When I had my first child, I breastfed him because everyone said that it was better for him and I wanted to make sure I was giving him the best start possible. I learned something from that experience … breastfeeding is hard. I stuck it out for seven months and then switched him over to formula because that was what worked for both of us at that time.
When I had my second child, nearly eleven years later, I knew that I was going to breastfeed again but I also wanted to research the best formulas so that I knew what my options were. While doing my research, I learned about DHA and how important it is for a child’s development. DHA is an omega 3 fatty acid that is found in breast milk (and now added to some formulas) that is the primary structural component of brain tissue. This is why it’s important to make sure your young child is getting enough DHA.
Take a look at these facts found on Ask Dr. Sears…
- Infants who have low amounts of DHA in their diet have reduced brain development and diminished visual acuity.
- The increased intelligence and academic performance of breastfed compared with formula- fed infants has been attributed in part to the increased DHA content of human milk.
- Cultures whose diet is high in omega 3 fatty acids (such as the Eskimos who eat a lot of fish) have a lower incidence of degenerative diseases of the central nervous system, such as multiple sclerosis.
- Experimental animals whose diets are low in DHA have been found to have smaller brains and delayed central nervous system development.
- Some children with poor school performance because of ADD, have been shown to have insufficient essential fatty acids in their diet.
I did end up breastfeeding all of my children, and I also supplemented with formula that contained DHA in some cases. When my children turned one year old, I introduced each one of them to cow’s milk. I wish that there had been a milk with DHA available, because I definitely would have given that to them. Today’s parents have that option, because Neilson has introduced Dairy Oh!, the world’s first fresh milk with 0.01 grams of DHA per cup of 2% milk and 0.02 grams per cup of 3.25% Homogenized milk. Neilson Dairy Oh! milk comes from Ontario dairy cows fed a special diet containing DHA, an omega-3 fatty acid.
I wish this had been available when my children were still toddlers, but I am still using it now. I have a child with ADHD and we already provide him with an Omega 3 supplement, so I believe that Dairy Oh! can only be beneficial for him. Since my children are picky eaters and DHA is found naturally in fish such as salmon, tuna and halibut … they are not likely to be consuming a lot of it without Dairy Oh! Estimates for DHA intakes in Canadian children ages 2 to 4 years of age indicate an average intake of approximately 17 milligrams of DHA per day, while the average North American adult consumes only 78 milligrams per day. These amounts are significantly lower than the suggested adequate daily intake levels. Pregnant and nursing women need to take in even higher amounts than the average adult.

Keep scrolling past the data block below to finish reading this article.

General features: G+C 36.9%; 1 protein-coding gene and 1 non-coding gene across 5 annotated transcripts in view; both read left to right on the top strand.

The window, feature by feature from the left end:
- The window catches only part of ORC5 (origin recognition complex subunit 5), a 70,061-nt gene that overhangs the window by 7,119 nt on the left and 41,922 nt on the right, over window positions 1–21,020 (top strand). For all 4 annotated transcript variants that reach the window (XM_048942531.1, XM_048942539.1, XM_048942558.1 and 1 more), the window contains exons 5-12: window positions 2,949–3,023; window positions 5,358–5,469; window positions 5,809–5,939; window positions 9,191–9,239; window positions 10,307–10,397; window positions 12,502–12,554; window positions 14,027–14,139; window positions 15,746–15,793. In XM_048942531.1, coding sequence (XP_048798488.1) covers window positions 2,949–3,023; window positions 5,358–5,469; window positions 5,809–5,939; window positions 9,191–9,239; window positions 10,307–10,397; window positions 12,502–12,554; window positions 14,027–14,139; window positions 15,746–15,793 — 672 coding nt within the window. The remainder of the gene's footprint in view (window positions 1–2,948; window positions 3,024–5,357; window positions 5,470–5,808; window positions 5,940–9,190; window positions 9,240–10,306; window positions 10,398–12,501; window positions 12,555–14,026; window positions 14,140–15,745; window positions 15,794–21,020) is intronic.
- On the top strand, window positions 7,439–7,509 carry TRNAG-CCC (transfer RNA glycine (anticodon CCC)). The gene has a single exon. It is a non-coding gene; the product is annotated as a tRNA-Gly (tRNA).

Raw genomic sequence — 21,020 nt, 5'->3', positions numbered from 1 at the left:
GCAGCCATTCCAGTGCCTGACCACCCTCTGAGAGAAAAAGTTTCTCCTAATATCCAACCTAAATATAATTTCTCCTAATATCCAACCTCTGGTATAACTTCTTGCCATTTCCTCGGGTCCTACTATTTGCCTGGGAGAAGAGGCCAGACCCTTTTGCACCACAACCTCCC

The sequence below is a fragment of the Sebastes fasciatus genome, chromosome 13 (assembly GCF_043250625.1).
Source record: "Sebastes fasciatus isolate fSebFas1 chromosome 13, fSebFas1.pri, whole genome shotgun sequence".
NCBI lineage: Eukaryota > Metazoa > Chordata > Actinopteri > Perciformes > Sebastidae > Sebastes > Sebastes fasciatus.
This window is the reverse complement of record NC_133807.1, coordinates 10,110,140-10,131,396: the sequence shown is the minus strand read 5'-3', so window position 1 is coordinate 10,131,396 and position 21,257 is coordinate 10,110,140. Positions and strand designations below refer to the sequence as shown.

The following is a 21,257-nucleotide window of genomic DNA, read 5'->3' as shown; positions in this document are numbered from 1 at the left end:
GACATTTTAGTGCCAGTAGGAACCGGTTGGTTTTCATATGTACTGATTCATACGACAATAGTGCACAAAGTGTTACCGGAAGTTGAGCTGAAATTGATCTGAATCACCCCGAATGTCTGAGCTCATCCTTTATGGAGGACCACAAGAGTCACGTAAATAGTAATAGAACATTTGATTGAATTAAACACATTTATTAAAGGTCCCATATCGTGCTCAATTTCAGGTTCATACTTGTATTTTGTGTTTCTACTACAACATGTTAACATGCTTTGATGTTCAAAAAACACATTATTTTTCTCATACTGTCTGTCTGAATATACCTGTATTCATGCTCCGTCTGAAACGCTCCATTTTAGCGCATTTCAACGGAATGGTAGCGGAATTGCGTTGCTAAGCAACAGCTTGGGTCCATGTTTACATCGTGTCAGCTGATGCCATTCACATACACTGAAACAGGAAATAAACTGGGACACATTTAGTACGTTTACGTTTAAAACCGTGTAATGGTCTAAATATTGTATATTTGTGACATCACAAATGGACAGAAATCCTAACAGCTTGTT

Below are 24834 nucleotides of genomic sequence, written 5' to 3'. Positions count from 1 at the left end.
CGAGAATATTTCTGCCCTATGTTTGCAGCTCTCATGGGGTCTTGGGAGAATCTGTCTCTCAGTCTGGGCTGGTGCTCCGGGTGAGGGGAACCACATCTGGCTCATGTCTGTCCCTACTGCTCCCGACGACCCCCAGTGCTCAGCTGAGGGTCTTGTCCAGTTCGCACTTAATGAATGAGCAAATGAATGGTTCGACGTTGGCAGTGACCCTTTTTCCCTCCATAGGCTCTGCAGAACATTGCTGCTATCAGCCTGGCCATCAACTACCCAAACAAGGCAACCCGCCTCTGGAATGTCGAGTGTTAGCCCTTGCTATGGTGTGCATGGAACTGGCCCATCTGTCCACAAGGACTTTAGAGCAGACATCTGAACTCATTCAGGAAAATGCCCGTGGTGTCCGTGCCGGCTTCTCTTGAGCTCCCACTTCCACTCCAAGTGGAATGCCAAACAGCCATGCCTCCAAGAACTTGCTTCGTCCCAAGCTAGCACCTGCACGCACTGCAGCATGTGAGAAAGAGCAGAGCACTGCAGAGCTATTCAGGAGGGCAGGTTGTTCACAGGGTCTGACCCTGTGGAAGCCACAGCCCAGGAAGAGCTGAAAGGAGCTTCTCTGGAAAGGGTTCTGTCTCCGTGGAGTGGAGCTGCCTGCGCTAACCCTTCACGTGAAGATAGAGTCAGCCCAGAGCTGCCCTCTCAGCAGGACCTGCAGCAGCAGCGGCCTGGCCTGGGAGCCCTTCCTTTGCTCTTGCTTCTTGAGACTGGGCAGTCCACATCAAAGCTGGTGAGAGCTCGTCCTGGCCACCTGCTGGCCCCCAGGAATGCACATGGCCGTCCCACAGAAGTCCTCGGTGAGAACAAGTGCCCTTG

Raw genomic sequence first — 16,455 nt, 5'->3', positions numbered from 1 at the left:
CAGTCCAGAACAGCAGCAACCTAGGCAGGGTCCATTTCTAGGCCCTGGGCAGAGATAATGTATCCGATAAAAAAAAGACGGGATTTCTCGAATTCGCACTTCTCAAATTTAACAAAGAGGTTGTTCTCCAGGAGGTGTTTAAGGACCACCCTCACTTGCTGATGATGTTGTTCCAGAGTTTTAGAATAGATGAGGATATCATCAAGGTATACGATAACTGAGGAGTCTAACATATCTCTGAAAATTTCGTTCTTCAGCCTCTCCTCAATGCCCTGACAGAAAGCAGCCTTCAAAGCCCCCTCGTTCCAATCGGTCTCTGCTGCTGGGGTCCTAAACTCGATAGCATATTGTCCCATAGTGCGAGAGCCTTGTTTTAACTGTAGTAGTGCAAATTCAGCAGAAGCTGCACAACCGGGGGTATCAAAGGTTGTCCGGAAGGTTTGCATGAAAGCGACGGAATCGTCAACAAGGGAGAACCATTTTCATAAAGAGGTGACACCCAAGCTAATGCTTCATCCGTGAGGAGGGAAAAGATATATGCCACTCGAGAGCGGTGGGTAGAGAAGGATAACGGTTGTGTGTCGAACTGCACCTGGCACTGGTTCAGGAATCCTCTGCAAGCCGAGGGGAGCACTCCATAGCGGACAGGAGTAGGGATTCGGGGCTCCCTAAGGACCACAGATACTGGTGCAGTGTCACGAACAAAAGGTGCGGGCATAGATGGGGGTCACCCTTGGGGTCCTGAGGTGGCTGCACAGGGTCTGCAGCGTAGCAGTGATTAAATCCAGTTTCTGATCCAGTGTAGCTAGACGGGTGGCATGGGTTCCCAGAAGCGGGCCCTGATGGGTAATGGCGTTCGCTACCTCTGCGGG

Cooking with Dairy Oh! is a great way to get DHA into your family members, and it’s a fun way to spend time together too! Take a look at this fun recipe for Mini Frittatas.
- 2 medium white-flesh potatoes peeled and diced
- 1 small onion diced
- 15 ml 1 tbsp olive oil
- 9 large eggs
- 60 ml 1/4 cup Dairy Oh! milk
- 2.5 ml 1/2 tsp salt
- 2.5 ml 1/2 tsp ground turmeric
- 150 g 5 oz Saputo provolone cheese, grated
- 125 ml 1/2 cup corn kernels
- 1 sheet nori seaweed
Preheat the oven to 180°C (350°F).
Line 6 muffin tins with paper baking cups and spray the cups with cooking spray.
In a saucepan, boil the potatoes until just tender. Drain and set aside. In a skillet, sauté the diced onion and potato pieces in the olive oil without browning.
In a bowl, whisk together the eggs, milk, salt and turmeric.
Divide the onion-potato mixture equally among the muffin cups. Do the same with the provolone and corn, then add the egg mixture. Bake in the centre of the oven for 15-20 minutes or until set.
Decorate the frittatas with nori shapes, arrange on a bed of alfalfa sprouts and garnish with asparagus tips and carrot flowers.
TIP: Instead of nori, use green or black olives, red peppers, etc.